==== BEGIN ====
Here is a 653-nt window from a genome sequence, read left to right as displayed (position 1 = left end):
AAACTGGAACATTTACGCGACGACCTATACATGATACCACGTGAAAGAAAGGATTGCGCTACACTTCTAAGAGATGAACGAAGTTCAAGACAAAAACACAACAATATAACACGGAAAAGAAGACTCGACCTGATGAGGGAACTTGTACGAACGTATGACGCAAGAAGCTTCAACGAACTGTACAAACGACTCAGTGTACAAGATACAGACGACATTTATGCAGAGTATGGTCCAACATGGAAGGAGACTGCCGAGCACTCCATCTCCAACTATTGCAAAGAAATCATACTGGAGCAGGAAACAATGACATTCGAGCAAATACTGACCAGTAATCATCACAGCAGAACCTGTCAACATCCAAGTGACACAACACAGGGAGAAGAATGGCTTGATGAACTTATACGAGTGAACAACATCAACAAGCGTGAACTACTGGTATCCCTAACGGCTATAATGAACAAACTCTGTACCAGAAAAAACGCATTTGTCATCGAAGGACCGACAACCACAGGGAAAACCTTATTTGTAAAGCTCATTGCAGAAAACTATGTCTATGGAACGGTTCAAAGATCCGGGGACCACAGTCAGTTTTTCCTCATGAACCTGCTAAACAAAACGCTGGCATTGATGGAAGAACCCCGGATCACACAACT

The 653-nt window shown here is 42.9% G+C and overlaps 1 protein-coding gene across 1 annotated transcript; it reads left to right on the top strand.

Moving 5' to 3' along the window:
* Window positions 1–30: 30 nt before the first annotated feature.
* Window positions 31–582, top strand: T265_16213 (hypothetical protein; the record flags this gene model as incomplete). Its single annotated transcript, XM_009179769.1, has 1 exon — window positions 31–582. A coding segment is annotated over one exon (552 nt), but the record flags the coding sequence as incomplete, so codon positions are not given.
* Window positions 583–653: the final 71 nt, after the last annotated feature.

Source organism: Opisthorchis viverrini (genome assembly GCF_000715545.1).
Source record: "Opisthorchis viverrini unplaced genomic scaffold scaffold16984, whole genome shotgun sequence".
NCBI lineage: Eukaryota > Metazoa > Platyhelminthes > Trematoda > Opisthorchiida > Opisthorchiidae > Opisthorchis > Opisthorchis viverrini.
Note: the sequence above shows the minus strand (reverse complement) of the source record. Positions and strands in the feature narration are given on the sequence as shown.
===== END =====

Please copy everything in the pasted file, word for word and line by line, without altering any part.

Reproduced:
Here is a 653-nt window from a genome sequence, read left to right as displayed (position 1 = left end):
AAACTGGAACATTTACGCGACGACCTATACATGATACCACGTGAAAGAAAGGATTGCGCTACACTTCTAAGAGATGAACGAAGTTCAAGACAAAAACACAACAATATAACACGGAAAAGAAGACTCGACCTGATGAGGGAACTTGTACGAACGTATGACGCAAGAAGCTTCAACGAACTGTACAAACGACTCAGTGTACAAGATACAGACGACATTTATGCAGAGTATGGTCCAACATGGAAGGAGACTGCCGAGCACTCCATCTCCAACTATTGCAAAGAAATCATACTGGAGCAGGAAACAATGACATTCGAGCAAATACTGACCAGTAATCATCACAGCAGAACCTGTCAACATCCAAGTGACACAACACAGGGAGAAGAATGGCTTGATGAACTTATACGAGTGAACAACATCAACAAGCGTGAACTACTGGTATCCCTAACGGCTATAATGAACAAACTCTGTACCAGAAAAAACGCATTTGTCATCGAAGGACCGACAACCACAGGGAAAACCTTATTTGTAAAGCTCATTGCAGAAAACTATGTCTATGGAACGGTTCAAAGATCCGGGGACCACAGTCAGTTTTTCCTCATGAACCTGCTAAACAAAACGCTGGCATTGATGGAAGAACCCCGGATCACACAACT

The 653-nt window shown here is 42.9% G+C and overlaps 1 protein-coding gene across 1 annotated transcript; it reads left to right on the top strand.

Moving 5' to 3' along the window:
* Window positions 1–30: 30 nt before the first annotated feature.
* Window positions 31–582, top strand: T265_16213 (hypothetical protein; the record flags this gene model as incomplete). Its single annotated transcript, XM_009179769.1, has 1 exon — window positions 31–582. A coding segment is annotated over one exon (552 nt), but the record flags the coding sequence as incomplete, so codon positions are not given.
* Window positions 583–653: the final 71 nt, after the last annotated feature.

Source organism: Opisthorchis viverrini (genome assembly GCF_000715545.1).
Source record: "Opisthorchis viverrini unplaced genomic scaffold scaffold16984, whole genome shotgun sequence".
NCBI lineage: Eukaryota > Metazoa > Platyhelminthes > Trematoda > Opisthorchiida > Opisthorchiidae > Opisthorchis > Opisthorchis viverrini.
Note: the sequence above shows the minus strand (reverse complement) of the source record. Positions and strands in the feature narration are given on the sequence as shown.